Lynch Still Sees Promise Despite Struggles

Bloomington – So was last Saturday's road trip to Virginia simply a bad day…or a bad sign? We'll find out Saturday. That's when Coach Bill Lynch's team returns to the field for a 7 p.m. Homecoming match-up against 1-4 Illinois...

Bloomington – So was last Saturday's road trip to Virginia simply a bad day…or a bad sign?

We'll find out Saturday.

That's when Coach Bill Lynch's team returns to the field for a 7 p.m. Homecoming match-up against 1-4 Illinois. With a win, Indiana can rid itself of the bad taste (and press) it's had after Saturday's 47-7 drubbing in Charlottesville. With a loss, the Hoosiers will see their losing streak reach four with very few winnable games in sight.

Any chance of win against the Illini, though, relies on correcting a whole slew of things that went wrong on both sides of the ball against Virginia. Offensively, Lynch said Indiana has to block better and produce more big plays. Defensively, the Hoosiers have to tackle better, fill the gaps and create some turnovers.

They'll have to do that against an Illinois team that hammered Indiana a year ago, 55-13. As ugly as the Virginia game was Saturday, that game one year ago in Champaign might have been even worse for Indiana's players, coaches and fans alike.

"It was a horrible night," Jammie Kirlew said of last year's game at Illinois. "I remember not wanting that to ever happen again."

Unfortunately it did, this past Saturday at Virginia. Suddenly an Indiana team that was brimming with confidence after a 3-0 start and a near-miss at Michigan is left with a damaged psyche thanks to its current three-game slide.

"That's part of playing," Lynch said Tuesday. "When you have success you feel good about yourself, and when you don't that (doubt) creeps in.

"I talk to the team all the time and it really is the truth – you're never as good or bad as you think. The truth is somewhere in between. And that's where we are as a football team."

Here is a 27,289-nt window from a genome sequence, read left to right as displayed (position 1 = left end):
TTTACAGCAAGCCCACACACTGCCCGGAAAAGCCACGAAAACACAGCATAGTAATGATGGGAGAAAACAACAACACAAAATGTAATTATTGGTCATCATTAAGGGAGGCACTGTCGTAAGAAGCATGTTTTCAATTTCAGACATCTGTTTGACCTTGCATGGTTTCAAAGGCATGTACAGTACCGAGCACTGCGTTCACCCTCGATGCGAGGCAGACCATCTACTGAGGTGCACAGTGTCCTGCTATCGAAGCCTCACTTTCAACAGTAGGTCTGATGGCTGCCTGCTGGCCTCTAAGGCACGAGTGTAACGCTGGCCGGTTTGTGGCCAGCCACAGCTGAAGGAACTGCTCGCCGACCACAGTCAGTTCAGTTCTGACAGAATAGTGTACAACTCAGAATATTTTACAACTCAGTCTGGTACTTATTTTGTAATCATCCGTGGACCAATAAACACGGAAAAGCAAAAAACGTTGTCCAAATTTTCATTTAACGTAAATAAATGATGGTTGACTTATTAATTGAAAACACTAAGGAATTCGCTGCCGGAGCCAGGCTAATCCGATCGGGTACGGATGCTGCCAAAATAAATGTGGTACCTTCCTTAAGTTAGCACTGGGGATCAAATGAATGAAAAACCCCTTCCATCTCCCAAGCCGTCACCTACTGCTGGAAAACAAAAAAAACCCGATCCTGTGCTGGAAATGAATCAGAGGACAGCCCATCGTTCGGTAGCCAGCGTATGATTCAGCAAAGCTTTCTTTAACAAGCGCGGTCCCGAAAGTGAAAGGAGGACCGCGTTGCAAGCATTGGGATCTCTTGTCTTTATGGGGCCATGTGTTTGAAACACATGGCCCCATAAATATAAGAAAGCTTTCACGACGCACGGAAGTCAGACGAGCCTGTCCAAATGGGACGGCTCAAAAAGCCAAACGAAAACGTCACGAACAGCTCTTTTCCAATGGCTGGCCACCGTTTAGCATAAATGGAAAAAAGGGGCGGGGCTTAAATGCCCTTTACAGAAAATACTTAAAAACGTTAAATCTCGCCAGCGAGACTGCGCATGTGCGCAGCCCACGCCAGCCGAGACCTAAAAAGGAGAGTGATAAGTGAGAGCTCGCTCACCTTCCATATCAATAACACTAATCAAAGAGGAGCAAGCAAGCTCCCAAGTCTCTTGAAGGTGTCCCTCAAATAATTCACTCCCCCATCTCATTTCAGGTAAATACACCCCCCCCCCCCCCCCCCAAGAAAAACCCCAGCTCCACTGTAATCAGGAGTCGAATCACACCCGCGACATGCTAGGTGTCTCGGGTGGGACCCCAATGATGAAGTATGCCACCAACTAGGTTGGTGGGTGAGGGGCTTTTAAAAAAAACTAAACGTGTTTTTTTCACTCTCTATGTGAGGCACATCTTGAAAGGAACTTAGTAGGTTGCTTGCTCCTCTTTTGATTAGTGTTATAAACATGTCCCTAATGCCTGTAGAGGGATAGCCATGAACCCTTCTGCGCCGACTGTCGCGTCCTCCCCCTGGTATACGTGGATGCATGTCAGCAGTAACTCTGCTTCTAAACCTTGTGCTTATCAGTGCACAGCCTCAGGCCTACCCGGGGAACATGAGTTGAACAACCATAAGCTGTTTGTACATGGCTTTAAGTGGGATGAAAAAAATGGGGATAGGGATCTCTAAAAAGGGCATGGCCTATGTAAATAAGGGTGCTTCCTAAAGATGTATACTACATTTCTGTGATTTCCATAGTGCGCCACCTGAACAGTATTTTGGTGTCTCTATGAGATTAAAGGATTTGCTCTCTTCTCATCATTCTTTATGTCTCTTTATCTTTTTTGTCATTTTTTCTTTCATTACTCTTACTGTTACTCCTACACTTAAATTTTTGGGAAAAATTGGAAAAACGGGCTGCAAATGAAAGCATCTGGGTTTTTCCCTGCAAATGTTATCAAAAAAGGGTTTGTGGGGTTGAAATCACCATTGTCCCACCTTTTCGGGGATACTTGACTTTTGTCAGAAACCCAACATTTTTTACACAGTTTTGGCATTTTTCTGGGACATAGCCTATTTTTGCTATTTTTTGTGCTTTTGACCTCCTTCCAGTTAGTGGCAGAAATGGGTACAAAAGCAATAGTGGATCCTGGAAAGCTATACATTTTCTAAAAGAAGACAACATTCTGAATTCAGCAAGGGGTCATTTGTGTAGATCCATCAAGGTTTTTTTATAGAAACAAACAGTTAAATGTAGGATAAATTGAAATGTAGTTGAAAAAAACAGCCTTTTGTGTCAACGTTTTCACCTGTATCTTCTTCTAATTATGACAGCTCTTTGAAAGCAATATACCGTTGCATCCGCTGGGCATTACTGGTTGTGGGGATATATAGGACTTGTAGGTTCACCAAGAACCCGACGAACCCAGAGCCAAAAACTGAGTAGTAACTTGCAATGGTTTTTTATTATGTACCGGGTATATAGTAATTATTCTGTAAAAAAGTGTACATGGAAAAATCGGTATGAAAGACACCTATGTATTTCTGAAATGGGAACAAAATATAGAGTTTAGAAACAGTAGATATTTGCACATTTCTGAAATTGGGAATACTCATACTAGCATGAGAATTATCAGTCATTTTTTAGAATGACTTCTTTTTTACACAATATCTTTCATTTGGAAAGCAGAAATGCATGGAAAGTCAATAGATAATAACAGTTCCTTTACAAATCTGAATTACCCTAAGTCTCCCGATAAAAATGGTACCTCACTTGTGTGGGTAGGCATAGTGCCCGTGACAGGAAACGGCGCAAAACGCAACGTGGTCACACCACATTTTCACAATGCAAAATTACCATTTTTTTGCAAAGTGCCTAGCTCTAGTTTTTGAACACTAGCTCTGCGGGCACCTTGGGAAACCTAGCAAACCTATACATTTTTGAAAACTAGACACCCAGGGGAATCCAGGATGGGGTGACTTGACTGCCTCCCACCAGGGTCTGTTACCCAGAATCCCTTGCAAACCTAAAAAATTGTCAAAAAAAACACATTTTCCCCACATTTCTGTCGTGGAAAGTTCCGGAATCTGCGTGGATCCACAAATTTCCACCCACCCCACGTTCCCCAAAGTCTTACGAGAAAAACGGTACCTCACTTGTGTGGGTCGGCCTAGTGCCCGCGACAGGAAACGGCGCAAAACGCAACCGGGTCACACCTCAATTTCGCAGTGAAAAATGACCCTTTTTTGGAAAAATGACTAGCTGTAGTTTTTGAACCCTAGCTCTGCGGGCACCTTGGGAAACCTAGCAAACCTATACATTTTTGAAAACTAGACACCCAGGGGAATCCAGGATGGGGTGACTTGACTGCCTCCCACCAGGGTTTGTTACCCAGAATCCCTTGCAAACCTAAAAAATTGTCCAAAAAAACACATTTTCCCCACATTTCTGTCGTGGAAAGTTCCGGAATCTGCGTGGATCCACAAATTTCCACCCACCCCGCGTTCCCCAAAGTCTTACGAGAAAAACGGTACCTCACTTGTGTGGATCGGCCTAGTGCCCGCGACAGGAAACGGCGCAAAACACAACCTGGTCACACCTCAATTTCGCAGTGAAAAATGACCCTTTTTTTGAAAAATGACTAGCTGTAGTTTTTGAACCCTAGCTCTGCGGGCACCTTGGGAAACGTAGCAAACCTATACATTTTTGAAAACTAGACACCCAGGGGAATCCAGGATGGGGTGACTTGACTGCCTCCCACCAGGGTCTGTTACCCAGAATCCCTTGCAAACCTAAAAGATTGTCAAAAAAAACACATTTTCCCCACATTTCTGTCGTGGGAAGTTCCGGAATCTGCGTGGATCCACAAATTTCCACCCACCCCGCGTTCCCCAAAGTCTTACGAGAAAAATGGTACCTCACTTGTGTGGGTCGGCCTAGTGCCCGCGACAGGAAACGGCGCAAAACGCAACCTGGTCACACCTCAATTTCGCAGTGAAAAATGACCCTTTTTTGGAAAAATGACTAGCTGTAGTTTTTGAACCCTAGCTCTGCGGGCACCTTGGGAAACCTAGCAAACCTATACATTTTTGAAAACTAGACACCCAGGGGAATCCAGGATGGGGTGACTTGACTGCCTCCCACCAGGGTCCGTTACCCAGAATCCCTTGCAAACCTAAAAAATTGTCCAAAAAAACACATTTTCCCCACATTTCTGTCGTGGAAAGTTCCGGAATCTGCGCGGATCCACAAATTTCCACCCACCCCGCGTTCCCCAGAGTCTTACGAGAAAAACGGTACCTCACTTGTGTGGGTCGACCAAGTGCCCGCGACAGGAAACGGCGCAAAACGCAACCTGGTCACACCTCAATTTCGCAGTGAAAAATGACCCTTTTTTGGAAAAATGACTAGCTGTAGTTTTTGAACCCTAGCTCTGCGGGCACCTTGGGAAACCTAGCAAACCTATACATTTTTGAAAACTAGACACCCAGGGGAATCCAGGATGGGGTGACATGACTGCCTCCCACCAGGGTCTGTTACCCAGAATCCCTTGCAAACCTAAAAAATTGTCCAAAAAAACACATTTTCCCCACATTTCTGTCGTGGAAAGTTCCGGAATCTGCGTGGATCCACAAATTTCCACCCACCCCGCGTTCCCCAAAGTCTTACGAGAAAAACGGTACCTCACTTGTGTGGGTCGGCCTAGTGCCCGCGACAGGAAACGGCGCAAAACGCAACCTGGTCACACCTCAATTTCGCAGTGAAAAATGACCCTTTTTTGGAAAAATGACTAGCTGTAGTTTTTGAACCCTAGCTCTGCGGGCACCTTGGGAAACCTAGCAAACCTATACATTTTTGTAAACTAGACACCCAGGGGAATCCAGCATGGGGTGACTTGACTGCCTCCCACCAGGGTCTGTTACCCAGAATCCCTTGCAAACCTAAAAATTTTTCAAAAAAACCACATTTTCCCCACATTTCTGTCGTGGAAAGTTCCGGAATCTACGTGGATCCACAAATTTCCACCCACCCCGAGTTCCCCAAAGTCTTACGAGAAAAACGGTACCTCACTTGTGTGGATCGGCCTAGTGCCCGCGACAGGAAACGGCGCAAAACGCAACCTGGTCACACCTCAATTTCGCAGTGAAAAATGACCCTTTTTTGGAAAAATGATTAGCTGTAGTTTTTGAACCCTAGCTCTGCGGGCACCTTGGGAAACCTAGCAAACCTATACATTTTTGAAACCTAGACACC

There have been plenty who have wanted to saddle Lynch with the responsibility for Indiana's recent struggles, but Indiana's players don't appear to agree with that assessment. Instead, they say the onus is on them to play with the intensity and focus that they say was present during the first three weeks.

"A lot of people think he might be doing some of the things wrong, but it's really the players that have to step it up," Mayberry said. "He can only tell us technique and exactly what to do. But it's up to the players. We have to go out there and get the intensity back."

If they can do that, Mayberry and Kirlew are both convinced that the 2009 season doesn't have to unravel like so many other Indiana football season have over the years. Instead of focusing in on the three losses in three weeks, they're more preoccupied with the chance to play six more Big Ten football games over the next month and a half and fulfilling the promise that the team showed during the season's opening four weeks.

"This can be a very good football team," Lynch said. "We played poorly Saturday. There's no denying that. It happens. I don't like it. Don't want it to happen again. But it happens. You deal with it and move on."

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